Last month I promised a cards-on-the-table truthful recap of my financial problems. Let me preface by saying that I’m not writing this for pity. This is my honest account of how anyone, even the most careful person, can get into the red, but there’s a way to recover.
I’m always careful. I track my expenses, maintain separate checking and savings accounts and pay off my credit card balance at the end of every month. Despite all that, I still have money troubles.
I made three big money mistakes in 2012. They didn’t seem like mistakes at the time, but now I’m a little wiser and I’m taking action to put myself back on the right track. Here’s what happened, what I did, and what I learned.
1. I didn’t think about my taxes.
The mistake: In September I quit my full-time job as a paralegal to pursue my passion of becoming an editor, so I took on a paid internship to get my foot in the door. The thing about paid internships is that they’re not paid very much, and for six months I budgeted, hard, in order to live off exactly $400 a week. I knew that I was being paid as an independent contractor, meaning there were no taxes being deducted from my checks and that I’d have to pay those back. I just didn’t realize at the time how much I’d have to pay back. In January, when I received my W2s, I logged on to Turbotax to calculate my tax return. But my tax return ended up being a negative return; it turned out I owed the government just over $1,500 back on my taxes—waaaaay more than I expected to pay.
The recovery: In hindsight, I’m really glad I tried to calculate my return in January, because it allowed me three months to save up the money I would need to pay back my taxes. So I made myself a deal: Any money that I may have spent on clothes, shoes, jewelry, or accessories in those three months was going to go to the side to pay my taxes. Monday is tax day, and I’m ready to pay off that debt.
2. I didn’t read my health insurance statement of coverage.
The mistake: Back in June I went to the doctor for an annual exam. I got checked out and had some blood work done, handed my insurance card to the receptionist, and thought I was all set. A couple of months ago I got a bill, not just from my doctor, but from the lab that processed my blood work as well. And it was a huge bill: I owed almost $2,600. I called my doctor, I called my insurance provider, and I argued until I was blue in the face about why these things weren’t covered under my plan. I thought they were routine procedures, but it turns out they weren’t.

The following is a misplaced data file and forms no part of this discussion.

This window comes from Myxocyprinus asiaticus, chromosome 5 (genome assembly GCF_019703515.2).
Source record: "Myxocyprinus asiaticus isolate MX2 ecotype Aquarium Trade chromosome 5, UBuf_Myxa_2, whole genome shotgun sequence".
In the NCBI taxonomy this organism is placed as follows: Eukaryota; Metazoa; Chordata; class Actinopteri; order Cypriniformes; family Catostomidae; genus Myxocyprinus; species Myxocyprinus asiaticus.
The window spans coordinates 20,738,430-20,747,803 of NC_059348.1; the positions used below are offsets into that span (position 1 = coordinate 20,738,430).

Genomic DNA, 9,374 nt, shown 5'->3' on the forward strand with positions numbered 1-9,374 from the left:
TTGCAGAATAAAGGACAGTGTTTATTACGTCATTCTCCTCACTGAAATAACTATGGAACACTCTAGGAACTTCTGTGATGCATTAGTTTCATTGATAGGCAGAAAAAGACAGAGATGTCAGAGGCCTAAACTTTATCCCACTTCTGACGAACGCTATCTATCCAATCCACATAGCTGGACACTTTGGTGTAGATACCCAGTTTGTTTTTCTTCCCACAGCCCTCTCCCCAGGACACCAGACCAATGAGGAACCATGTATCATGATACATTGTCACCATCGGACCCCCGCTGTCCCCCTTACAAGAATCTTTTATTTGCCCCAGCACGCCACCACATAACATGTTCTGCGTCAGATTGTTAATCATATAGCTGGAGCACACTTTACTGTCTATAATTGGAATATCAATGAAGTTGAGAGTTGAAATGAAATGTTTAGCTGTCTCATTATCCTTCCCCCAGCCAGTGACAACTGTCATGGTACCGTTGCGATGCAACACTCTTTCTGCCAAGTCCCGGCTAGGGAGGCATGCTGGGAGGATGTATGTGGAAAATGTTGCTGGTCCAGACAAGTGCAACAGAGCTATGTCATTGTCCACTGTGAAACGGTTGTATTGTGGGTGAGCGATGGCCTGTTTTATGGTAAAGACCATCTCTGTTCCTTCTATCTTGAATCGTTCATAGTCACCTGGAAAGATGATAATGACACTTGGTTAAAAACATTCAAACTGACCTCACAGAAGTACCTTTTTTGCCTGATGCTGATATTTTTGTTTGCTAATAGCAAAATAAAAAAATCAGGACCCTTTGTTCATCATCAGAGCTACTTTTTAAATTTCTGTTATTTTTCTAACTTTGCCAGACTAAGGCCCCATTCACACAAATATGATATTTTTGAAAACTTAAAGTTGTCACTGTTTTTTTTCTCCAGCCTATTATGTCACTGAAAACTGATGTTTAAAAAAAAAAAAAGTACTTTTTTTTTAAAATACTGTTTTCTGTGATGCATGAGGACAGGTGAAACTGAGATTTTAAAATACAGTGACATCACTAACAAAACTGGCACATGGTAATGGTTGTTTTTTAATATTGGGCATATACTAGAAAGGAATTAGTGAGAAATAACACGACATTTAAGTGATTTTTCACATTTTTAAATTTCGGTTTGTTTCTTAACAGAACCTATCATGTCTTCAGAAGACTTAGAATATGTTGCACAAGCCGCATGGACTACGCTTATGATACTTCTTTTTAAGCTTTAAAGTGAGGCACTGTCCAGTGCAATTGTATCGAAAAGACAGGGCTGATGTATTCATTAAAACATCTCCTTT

The recovery: When you go to the doctor, they may ask you if you want this test done, or this preventative measure taken. If you know your body, and you know you’re healthy, don’t let your doctor scare you into something that you may not need right now. When I went to the doctor, I only asked for services that were covered by my insurance. But the thing is, everyone’s insurance plan is different, and your doctor isn’t obligated to know exactly what’s in your individual plan. Read your plan before you go to the doctor so you know what’s covered and what isn’t. I know I certainly will the next time I go to the doctor, but in the mean time, I was stuck with bills from my doctor and the lab. I called each one and told them I didn’t have the money to pay the bills right now. They worked out a reasonable monthly payment plan with me, so the payments are more manageable each month rather than potentially debilitating up front.
3. I didn’t plan on saving for the future.
The mistake: Even though I wasn’t happy there, my paralegal job gave me one thing that my current job (and most startups, really) doesn’t: a 401(k) matching program. In my time there I’d accumulated just over $300 and then, when I quit, I let it sit there. Since leaving that job, I hadn’t thought about saving anything for the future. Now there’s talk about the end of Social Security, and I can’t allow myself to sit and hope for the best.
The recovery: It’s time to take care of myself! Almost all financial institutions have online access these days, so I pulled out my 401(k) paperwork and registered my online account on TIAA CREF. You can’t contribute to a 401(k) at a former workplace, but you can roll it over into an IRA and contribute there, so that’s what I did. I set up a traditional IRA and rolled over my previous contributions, and can now contribute my own money to it, even if my current employer can’t.
The other thing I learned from these mistakes? Always, always, always have a budget! You can make it on a simple Excel spreadsheet and keep track of your income, expenses, and savings, or use sites like LearnVest or Mint and have it all done automatically.
Any tips for planning your financial present and future? I’d love to hear them!